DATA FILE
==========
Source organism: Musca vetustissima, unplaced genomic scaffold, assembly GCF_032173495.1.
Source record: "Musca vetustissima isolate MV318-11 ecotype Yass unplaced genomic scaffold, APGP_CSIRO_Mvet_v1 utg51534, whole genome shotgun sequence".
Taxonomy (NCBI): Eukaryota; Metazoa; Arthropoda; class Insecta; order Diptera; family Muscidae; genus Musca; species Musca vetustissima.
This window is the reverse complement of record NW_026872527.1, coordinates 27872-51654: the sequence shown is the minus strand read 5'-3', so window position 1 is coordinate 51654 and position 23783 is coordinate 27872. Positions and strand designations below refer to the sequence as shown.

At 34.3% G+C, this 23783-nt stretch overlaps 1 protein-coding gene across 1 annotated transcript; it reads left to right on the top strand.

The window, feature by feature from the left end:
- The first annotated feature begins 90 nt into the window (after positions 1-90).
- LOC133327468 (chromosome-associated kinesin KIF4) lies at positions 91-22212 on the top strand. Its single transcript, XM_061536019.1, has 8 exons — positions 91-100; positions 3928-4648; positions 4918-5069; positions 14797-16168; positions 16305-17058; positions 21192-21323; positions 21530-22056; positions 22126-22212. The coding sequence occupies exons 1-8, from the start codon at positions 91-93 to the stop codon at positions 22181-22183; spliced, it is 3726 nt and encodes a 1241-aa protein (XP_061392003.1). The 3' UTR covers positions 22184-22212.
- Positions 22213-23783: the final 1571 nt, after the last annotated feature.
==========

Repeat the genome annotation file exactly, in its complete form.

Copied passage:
Source organism: Musca vetustissima, unplaced genomic scaffold, assembly GCF_032173495.1.
Source record: "Musca vetustissima isolate MV318-11 ecotype Yass unplaced genomic scaffold, APGP_CSIRO_Mvet_v1 utg51534, whole genome shotgun sequence".
Taxonomy (NCBI): Eukaryota; Metazoa; Arthropoda; class Insecta; order Diptera; family Muscidae; genus Musca; species Musca vetustissima.
This window is the reverse complement of record NW_026872527.1, coordinates 27872-51654: the sequence shown is the minus strand read 5'-3', so window position 1 is coordinate 51654 and position 23783 is coordinate 27872. Positions and strand designations below refer to the sequence as shown.

At 34.3% G+C, this 23783-nt stretch overlaps 1 protein-coding gene across 1 annotated transcript; it reads left to right on the top strand.

The window, feature by feature from the left end:
- The first annotated feature begins 90 nt into the window (after positions 1-90).
- LOC133327468 (chromosome-associated kinesin KIF4) lies at positions 91-22212 on the top strand. Its single transcript, XM_061536019.1, has 8 exons — positions 91-100; positions 3928-4648; positions 4918-5069; positions 14797-16168; positions 16305-17058; positions 21192-21323; positions 21530-22056; positions 22126-22212. The coding sequence occupies exons 1-8, from the start codon at positions 91-93 to the stop codon at positions 22181-22183; spliced, it is 3726 nt and encodes a 1241-aa protein (XP_061392003.1). The 3' UTR covers positions 22184-22212.
- Positions 22213-23783: the final 1571 nt, after the last annotated feature.